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Philosophy and Wine: an emerging topic of study

March 29, 2007

Photo of a glass of white wineDoes knowledge of wine make it taste better? How meaningful are wine ratings? Are tastes and aromas in the wine or in the head? These are among the questions that 14 distinguished philosophy scholars, a wine tasting expert, two vintners, a sommelier and a wine critic will address April 4 at an all-day conference on "Philosophy and Wine" at the Westin St. Francis in San Francisco.

The conference, part of the annual meeting of the American Philosophical Association's (APA) Pacific Division, is co-sponsored by the SF State Philosophy Department. About 1,300 philosophers are expected to attend the full annual meeting from April 3 to 8.

Speakers at the wine conference include Ann Noble of UC Davis, inventor of the Wine Aroma Wheel; winemakers Paul Draper of Ridge Vineyards and Randall Grahm of Bonny Doon Vineyard; Rajat Parr, wine director of Restaurant Michael Mina; and Gerald Asher, contributing wine editor of Gourmet Magazine. Other speakers come from as far as away as Florida, Toronto and London.

Professor Emeritus of Philosophy Kent Bach, who has published journal articles and presented lectures on philosophy and wine, is the chief organizer.

"The idea behind the conference is to use the example of wine to give focus to broader questions about the least studied of the senses, taste and smell, and about the relation of sensory experience to language, knowledge, evaluation and appreciation," said Bach, an avid wine collector. "Most of the speakers are wine-loving philosophers."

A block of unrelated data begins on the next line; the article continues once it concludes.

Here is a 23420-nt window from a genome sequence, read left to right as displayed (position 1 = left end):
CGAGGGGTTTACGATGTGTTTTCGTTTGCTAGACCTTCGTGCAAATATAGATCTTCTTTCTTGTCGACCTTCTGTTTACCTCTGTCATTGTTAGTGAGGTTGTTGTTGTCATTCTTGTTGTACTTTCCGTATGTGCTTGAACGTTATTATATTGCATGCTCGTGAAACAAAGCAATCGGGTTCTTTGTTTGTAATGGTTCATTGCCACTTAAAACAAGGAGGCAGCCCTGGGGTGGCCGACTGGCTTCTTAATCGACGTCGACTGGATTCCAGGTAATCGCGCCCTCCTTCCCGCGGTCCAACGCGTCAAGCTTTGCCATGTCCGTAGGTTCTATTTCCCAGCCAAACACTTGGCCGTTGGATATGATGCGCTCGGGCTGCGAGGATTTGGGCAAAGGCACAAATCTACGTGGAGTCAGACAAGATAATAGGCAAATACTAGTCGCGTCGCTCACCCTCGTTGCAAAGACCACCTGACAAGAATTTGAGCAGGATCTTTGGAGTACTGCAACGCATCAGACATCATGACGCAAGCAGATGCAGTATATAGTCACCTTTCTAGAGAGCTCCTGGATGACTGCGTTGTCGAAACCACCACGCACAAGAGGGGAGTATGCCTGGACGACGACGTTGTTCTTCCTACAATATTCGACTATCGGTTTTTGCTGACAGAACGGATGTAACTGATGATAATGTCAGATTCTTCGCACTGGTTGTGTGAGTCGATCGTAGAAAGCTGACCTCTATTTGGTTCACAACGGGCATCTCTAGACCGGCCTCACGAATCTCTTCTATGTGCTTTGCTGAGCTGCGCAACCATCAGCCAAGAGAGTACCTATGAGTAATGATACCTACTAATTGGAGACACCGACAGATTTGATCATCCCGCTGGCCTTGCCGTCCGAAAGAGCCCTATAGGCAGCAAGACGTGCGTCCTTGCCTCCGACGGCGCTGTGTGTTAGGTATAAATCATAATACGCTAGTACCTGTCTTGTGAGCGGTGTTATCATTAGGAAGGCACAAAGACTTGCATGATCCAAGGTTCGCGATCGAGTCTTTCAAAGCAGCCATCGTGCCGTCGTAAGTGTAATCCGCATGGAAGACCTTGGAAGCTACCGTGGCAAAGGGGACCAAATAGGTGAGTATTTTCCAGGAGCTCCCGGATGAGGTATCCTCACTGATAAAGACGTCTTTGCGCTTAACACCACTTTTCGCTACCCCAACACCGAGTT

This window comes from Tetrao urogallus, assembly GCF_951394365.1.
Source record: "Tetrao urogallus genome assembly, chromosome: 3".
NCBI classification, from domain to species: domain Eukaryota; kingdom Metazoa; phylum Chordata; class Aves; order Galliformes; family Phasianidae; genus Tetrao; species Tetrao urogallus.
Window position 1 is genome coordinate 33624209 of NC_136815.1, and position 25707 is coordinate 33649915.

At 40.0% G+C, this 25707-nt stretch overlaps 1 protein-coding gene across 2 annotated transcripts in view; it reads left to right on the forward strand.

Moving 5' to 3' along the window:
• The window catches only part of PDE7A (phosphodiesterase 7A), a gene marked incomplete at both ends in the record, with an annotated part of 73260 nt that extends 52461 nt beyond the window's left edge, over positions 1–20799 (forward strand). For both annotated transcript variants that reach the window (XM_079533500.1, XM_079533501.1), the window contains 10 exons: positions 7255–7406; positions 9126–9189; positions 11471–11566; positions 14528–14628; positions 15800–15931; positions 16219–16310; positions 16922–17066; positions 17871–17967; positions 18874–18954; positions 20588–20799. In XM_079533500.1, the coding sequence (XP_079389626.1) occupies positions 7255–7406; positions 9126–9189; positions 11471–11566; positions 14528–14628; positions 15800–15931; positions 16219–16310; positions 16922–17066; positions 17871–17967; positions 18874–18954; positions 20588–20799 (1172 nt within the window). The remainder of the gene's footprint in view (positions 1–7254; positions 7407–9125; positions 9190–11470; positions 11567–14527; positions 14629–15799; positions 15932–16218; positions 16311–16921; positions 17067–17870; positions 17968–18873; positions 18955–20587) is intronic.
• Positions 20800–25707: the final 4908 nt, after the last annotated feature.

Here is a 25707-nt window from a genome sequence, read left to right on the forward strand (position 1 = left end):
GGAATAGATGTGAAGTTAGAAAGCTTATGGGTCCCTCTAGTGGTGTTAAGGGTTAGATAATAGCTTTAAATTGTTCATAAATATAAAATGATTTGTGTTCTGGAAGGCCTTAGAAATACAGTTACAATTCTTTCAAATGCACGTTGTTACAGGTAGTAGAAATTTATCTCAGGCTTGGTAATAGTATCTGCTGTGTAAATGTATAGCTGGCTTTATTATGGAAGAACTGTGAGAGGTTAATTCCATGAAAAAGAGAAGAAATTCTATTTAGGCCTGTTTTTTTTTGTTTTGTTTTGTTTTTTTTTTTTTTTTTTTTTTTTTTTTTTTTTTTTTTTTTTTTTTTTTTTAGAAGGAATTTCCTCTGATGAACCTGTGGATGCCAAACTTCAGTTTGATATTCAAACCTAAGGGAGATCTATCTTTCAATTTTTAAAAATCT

In a paper to be published in the forthcoming book "Wine and Philosophy," Bach discusses how talking about wine knowledgeably adds to one's ability to enjoy and appreciate a good bottle.

"There is pleasure, not just aesthetic but even sensory, in being able to compare a wine with relevantly similar wines, such as previous vintages of the same wine, other wines from the same vineyard and/or vintage, and other wines that may be interestingly similar," Bach writes. "Without being able to remember the specific wines by name and vintage, one could have only vague recollections. Part of the pleasure one has in savoring a wine is comparing it with wines that one has tasted previously, especially similar ones."

The philosophy of wine is an emerging topic of study. The April 4 conference is the second of its kind, after a 2004 London University conference where Bach was among the presenters. Topics included philosophy and the intoxicating properties of wine, the effects of wine education on one's enjoyment, assessing wine quality, and beauty and wine.

Members of the general public may register for the APA/SF State wine conference without registering for the full meeting. Registration is $10 at the door. A tasting, with a fee of $50, will be held from 6 to 8 p.m. Contact Linda Smallbrook at

Session topics include: detecting tastes and aromas in wine, the nature of taste, analyzing and categorizing wines, evaluating wines, and the aesthetics of wine.

For more information about the conference, visit the APA Web site.

-- Matt Itelson
Photo: Rena Buchgraber


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Last modified March 29, 2007 by University Communications